By now, most investors know that FedEx Corporation (NYSE:FDX) was hit by a malware attack earlier this year. The impact was significant, with a $300 million income hit to FedEx's newly acquired TNT Express business.

With that in mind, let's take a broad-based view at FedEx's fourth-quarter earnings.

FedEx Corporation first-quarter results: The raw numbers

TNT Express is now included within the FedEx express segment, so I've used the adjusted figures in the table. The reported express numbers include $88 million in TNT Express integration expenses.




Adjusted Operating Income



Change (Basis Points)





























Data source: FedEx Corporation presentations. Data in millions of U.S. dollars. Year-on-year growth. 100 basis points = 1%.

The express segment still saw a dramatic fall in operating income, resulting from the cyberattack on TNT Express. According to FedEx CFO Alan Graf on the earnings call, "The net impact of the cyberattack on Q1 operating income was predominantly lost revenue, much of which dropped to the bottom line due to the fixed-cost nature of the TNT Network."

In addition, TNT Express was forced to use third parties to recover from the attack so it could continue to service customers -- and that further raised costs.

All told, express operating expenses increased 4.7% to $8.22 billion year on year, compared with a mere 2.3% revenue increase. That's somewhat disappointing, as the express segment was the star performer in the previous quarter. 

Arrows point to a computer key labeled "virus."

Image source: Getty Images.


The end result of the cyberattack was a $0.79 reduction in diluted EPS in the quarter, and Hurricane Harvey was blamed for a further $0.02 EPS reduction. That's significant, considering adjusted diluted EPS was $2.51 in the quarter. Management was consequently forced to lower its full-year EPS forecast to a range of $11.05-$11.85 from a previous range of $12.45-$13.25. According to CEO Fred Smith on the earnings call, "Absent the cyber-terrorist attack on TNT Express, our annual guidance likely would have remained unchanged." For reference, these EPS figures exclude pension accounting adjustments.

However, despite the necessity to invest in IT infrastructure following the cyberattack, there was no change to the full-year capital spending forecast of $5.9 billion. FedEx's increased capital spending -- including a combination of express fleet modernization and ground automation and capacity expansion in 2018 -- is pressuring free cash flow generation

Ground and freight

In common with key rival United Parcel Service Inc. (NYSE:UPS), FedEx is seeing good demand from e-commerce deliveries, but also some margin pressure as the cost of servicing the growth goes up. Both companies have resorted to raising prices and are taking pricing measures to ensure productive growth. As such, management reiterated that a 4.9% increase in prices in all three segments will take place at the start of the new calendar year.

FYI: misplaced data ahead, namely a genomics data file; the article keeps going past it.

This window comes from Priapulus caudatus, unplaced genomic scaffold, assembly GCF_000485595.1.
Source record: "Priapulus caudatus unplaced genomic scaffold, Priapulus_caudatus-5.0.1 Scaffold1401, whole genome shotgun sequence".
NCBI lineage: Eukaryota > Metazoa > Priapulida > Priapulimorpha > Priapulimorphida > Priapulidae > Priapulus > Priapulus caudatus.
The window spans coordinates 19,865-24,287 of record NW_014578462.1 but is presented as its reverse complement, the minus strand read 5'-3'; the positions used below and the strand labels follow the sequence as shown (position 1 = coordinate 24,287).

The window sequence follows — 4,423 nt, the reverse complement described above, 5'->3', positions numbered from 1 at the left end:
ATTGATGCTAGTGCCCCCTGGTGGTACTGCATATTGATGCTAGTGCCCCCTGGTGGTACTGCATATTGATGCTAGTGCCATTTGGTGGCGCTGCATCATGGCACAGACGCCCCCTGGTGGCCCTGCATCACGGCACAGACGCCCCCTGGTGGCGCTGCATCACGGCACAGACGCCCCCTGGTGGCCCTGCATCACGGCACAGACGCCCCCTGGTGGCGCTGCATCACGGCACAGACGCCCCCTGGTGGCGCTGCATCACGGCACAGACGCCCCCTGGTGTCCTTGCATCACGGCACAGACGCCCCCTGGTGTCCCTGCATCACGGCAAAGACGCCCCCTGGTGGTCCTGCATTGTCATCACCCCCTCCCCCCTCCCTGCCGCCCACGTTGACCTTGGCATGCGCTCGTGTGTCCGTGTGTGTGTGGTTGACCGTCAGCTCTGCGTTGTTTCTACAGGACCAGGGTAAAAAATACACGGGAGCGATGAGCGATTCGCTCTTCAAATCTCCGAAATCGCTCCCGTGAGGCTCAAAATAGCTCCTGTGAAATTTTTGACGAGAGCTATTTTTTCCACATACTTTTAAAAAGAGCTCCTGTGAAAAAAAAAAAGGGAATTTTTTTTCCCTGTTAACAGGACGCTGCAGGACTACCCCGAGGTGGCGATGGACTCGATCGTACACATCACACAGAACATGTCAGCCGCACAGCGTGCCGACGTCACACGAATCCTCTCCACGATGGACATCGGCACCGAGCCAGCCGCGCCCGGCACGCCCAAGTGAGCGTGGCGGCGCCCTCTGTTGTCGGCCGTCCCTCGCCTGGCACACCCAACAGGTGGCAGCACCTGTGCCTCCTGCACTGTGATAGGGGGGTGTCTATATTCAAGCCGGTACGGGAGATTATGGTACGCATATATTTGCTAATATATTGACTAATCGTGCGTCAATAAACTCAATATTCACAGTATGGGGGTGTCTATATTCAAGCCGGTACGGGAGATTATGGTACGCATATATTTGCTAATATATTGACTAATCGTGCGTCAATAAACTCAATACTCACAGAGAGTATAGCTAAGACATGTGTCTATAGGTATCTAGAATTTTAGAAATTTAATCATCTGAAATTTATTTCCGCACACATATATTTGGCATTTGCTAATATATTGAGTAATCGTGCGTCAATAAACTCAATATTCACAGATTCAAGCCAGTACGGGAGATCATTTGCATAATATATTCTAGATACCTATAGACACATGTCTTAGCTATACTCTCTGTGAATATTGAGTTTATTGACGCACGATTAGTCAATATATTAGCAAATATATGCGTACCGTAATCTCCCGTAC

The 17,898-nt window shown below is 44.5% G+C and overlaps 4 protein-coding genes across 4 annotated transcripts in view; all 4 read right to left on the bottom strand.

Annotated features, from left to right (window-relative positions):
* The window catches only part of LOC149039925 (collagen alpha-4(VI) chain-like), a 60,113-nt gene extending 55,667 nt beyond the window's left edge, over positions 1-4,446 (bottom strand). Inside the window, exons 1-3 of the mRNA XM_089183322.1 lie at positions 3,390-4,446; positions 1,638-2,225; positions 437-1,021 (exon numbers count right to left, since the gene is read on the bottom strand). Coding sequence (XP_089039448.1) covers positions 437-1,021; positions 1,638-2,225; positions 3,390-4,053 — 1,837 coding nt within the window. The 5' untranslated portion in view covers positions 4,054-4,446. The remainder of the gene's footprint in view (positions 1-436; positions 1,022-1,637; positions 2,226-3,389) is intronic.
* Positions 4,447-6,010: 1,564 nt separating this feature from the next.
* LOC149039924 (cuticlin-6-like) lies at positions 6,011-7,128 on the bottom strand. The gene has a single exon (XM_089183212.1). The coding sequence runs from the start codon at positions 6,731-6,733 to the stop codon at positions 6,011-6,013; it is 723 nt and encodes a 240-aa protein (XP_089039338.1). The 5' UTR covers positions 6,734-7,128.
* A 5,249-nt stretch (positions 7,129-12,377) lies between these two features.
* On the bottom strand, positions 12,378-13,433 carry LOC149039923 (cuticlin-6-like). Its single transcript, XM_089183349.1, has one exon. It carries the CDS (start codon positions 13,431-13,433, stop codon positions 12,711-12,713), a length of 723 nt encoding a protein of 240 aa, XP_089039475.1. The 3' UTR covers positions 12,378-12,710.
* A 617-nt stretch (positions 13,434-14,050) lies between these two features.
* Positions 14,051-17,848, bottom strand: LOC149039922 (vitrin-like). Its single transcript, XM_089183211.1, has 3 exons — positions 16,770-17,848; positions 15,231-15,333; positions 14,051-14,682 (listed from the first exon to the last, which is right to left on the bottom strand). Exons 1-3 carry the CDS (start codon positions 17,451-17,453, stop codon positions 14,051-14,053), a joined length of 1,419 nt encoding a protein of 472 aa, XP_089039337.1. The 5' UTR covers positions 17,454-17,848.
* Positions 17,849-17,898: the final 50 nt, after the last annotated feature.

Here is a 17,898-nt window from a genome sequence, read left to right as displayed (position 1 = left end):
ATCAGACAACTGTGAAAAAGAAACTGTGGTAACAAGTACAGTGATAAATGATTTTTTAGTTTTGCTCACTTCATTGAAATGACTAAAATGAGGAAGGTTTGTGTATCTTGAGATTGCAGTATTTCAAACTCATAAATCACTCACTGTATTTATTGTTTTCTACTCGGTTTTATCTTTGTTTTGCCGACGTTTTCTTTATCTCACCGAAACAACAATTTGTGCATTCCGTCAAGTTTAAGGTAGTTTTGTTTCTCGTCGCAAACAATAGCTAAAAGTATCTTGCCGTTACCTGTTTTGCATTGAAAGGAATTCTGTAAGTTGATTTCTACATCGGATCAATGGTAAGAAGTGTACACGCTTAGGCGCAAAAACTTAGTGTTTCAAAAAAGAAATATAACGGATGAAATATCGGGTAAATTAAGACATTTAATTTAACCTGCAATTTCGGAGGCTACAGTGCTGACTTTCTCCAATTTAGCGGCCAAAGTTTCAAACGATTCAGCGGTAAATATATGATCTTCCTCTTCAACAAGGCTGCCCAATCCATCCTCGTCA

In the ground segment, FedEx managed to increase average daily packaging volume and yield, but a 9% increase in operating expenses came from "continued network expansion and staffing costs, higher purchased transportation expenses, and increased self-insurance reserves." The result was a 70-basis-point margin contraction. 

A bar chart showing fedex ground segment volume and yield growth

Data source: FedEx Corporation presentations. Chart by author.

Finally, the freight segment reported a significant improvement in revenue and margin, helped by an improving industrial economy.

Looking ahead

The financial hit from the cyberattack is obviously disappointing, particularly as it caused a reduction in full-year guidance. In addition, it took the shine off FedEx's ongoing integration of TNT Express. Meanwhile, the ground segment continues to generate volume and yield growth, but it needs to improve margin performance in the future.

All told, aside from the cyberattack issues, it was a pretty solid quarter of execution from FedEx.

This article represents the opinion of the writer, who may disagree with the “official” recommendation position of a Motley Fool premium advisory service. We’re motley! Questioning an investing thesis -- even one of our own -- helps us all think critically about investing and make decisions that help us become smarter, happier, and richer.